US Navy contractor liable for dumping wastes
Loren wants stronger enforcement of laws by VFA commission
MANILA (UPDATE) - The Senate committee on foreign relations is recommending administrative and possible criminal charges against a US Navy contractor that dumped 200,000 liters of sewage wastes in Subic Bay, saying the incident was a clear violation of Philippine laws.
Sen. Loren Legarda, the committee's chair, said in a privilege speech on Wednesday that MT Glenn Guardian, a vessel owned by Glenn Defense Marine Asia, dumped wastes from US ships beyond the designated sites.
The committee, which investigated the incident, also found that the vessel was not accredited as a waste collector by both the Department of Environment and Natural Resources (DENR) and the Subic Bay Metropolitan Authority (SBMA).
Among the committee's recommendations is for the SBMA, DENR, and Philippine Coast Guard (PCG) to suspend all permits issued to Glenn Defense while the administrative proceedings against it are pending.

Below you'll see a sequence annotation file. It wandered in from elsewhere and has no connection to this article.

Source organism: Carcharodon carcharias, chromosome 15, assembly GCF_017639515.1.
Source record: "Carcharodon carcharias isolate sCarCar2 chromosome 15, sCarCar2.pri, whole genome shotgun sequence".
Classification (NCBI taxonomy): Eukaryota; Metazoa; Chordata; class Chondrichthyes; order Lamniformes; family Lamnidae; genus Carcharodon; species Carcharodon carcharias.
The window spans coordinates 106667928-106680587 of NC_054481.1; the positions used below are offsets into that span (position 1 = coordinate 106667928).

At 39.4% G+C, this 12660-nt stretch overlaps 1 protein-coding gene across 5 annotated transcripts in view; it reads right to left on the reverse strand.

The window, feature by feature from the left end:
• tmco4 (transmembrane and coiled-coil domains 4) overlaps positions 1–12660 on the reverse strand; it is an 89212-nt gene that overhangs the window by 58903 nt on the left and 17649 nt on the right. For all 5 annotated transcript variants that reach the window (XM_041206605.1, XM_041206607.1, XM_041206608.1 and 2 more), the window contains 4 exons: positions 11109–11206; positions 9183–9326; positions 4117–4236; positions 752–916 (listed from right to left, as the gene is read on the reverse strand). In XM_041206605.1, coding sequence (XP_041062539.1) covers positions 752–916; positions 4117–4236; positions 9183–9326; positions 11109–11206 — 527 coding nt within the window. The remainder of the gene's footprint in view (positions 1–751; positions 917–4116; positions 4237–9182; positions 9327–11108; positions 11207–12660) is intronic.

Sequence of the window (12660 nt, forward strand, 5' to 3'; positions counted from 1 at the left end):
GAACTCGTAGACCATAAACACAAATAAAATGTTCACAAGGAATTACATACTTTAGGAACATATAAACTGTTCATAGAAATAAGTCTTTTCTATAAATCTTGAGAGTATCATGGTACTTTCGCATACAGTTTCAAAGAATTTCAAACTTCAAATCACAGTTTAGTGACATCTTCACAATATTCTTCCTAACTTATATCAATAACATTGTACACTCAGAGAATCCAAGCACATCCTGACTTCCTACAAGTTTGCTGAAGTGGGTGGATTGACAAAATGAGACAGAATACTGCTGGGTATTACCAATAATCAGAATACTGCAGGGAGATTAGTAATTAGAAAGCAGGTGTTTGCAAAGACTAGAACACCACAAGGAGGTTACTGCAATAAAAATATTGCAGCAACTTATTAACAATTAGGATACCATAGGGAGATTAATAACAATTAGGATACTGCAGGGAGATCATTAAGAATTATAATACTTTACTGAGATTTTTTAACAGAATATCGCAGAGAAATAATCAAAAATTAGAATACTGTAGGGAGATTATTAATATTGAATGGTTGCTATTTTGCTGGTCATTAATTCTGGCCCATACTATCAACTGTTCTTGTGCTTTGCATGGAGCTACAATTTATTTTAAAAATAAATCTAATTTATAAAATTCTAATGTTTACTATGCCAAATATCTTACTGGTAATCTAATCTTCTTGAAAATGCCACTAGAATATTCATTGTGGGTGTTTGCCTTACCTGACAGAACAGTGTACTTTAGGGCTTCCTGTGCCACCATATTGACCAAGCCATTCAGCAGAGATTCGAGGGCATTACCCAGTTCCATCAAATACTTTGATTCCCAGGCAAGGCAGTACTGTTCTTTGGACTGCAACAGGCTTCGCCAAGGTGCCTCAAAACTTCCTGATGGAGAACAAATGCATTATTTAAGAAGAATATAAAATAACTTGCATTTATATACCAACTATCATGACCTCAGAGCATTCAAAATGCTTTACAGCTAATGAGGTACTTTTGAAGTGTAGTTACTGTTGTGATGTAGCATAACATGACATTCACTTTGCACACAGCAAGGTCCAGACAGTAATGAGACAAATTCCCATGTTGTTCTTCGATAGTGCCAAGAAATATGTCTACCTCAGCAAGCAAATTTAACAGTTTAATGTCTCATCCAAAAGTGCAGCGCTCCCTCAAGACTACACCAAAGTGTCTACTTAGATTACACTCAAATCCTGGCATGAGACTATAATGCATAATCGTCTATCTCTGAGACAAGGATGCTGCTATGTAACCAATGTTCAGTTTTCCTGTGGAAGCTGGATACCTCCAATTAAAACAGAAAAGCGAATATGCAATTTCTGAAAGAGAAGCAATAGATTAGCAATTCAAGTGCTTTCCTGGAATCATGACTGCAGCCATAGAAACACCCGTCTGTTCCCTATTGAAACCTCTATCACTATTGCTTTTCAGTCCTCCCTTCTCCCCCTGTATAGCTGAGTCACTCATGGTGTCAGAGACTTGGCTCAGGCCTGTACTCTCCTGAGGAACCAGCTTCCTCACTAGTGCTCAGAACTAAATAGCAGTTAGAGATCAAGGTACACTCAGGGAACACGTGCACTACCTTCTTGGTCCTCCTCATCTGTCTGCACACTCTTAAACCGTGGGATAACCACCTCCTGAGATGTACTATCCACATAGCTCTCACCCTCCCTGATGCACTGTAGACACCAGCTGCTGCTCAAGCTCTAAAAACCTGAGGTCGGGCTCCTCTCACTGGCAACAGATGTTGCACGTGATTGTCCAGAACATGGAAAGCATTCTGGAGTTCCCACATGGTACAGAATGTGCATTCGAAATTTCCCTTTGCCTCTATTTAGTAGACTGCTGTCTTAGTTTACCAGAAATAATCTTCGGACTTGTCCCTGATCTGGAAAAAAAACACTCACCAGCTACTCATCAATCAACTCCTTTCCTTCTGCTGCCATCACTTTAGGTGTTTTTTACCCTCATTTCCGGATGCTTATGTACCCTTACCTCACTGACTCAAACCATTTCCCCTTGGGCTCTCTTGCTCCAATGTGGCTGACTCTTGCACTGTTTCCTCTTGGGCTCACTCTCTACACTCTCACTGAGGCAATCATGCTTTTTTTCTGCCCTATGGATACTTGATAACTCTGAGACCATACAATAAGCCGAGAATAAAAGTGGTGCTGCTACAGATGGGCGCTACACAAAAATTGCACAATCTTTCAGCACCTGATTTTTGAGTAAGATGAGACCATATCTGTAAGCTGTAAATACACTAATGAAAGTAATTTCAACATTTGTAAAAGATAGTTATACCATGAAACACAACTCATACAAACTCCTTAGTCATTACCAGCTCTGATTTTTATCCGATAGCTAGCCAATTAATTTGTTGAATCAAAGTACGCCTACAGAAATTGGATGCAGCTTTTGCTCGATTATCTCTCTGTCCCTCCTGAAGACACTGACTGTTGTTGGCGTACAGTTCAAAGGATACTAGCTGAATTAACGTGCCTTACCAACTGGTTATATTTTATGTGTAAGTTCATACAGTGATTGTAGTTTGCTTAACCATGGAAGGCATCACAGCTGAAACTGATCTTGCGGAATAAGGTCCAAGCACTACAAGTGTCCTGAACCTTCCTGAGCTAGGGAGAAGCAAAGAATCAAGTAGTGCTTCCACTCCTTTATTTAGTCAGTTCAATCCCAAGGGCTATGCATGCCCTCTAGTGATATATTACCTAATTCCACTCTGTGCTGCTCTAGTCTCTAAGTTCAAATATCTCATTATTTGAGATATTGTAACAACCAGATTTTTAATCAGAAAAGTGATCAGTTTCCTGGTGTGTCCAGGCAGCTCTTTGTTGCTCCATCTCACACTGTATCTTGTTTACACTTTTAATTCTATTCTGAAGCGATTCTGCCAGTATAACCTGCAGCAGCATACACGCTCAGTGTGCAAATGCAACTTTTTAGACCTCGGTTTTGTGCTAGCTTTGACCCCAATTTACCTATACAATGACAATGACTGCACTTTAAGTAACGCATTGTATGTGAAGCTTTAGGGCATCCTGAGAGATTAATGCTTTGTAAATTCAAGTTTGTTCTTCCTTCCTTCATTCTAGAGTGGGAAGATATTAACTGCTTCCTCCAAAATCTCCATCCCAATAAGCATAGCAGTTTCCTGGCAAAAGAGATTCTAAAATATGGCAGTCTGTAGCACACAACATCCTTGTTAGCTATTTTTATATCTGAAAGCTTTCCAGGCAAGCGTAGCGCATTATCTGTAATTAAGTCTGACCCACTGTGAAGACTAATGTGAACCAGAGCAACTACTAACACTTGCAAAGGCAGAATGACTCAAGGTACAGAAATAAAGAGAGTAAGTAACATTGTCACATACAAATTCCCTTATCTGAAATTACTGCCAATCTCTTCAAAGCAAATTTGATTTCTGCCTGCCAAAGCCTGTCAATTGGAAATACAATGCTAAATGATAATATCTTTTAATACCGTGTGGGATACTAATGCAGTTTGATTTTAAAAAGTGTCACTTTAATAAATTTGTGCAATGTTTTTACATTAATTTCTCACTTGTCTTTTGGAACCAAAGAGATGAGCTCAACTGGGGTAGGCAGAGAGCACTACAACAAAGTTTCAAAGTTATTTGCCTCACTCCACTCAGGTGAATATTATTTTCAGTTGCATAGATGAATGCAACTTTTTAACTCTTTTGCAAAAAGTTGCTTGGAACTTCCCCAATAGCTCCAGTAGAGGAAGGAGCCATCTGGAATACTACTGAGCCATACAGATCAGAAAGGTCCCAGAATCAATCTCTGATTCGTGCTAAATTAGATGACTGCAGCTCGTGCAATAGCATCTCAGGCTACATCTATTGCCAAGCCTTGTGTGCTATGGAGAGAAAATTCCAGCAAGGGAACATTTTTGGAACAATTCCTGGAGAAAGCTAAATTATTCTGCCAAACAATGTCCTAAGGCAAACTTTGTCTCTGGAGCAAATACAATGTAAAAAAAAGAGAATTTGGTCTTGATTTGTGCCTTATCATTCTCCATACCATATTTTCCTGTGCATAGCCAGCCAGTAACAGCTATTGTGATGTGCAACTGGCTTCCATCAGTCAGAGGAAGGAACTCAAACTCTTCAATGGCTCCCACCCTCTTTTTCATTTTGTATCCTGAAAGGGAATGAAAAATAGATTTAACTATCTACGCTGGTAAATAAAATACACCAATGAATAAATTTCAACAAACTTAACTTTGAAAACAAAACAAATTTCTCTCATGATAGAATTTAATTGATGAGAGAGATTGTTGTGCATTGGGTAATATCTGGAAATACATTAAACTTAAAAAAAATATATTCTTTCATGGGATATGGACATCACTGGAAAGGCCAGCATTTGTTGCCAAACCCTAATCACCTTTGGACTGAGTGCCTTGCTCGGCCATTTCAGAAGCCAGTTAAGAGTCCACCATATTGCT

It proposes that the DENR and PCG coordinate with the Department of Justice to file criminal or civil charges against Glenn Defense, and to determine if it should be blacklisted.
The committee also urges Congress to strengthen laws against marine pollution, and craft measures imposing stiffer penalties for violations, such as the waste dumping incident.
Legarda called for a stronger enforcement of the mandate of the Presidential Commission on the Visiting Forces Agreement.
She said that based on her committee's probe, there were lapses in the enforcement of the agreement's regulations. This was also the case, Legarda added, in the recent grounding of a US minesweeper in Tubbataha Reef, a world heritage site.
"This incident and the unfortunate grounding of a US minesweeper in Tubbataha reef are two different incidents, grounded on the same issue: the need for better coordinative and implementing arrangements to ensure respect for Philippine laws … by our treaty partner," Legarda said.
"Our government agencies need to understand that in any agreement of treaty, national interest is first and second to none."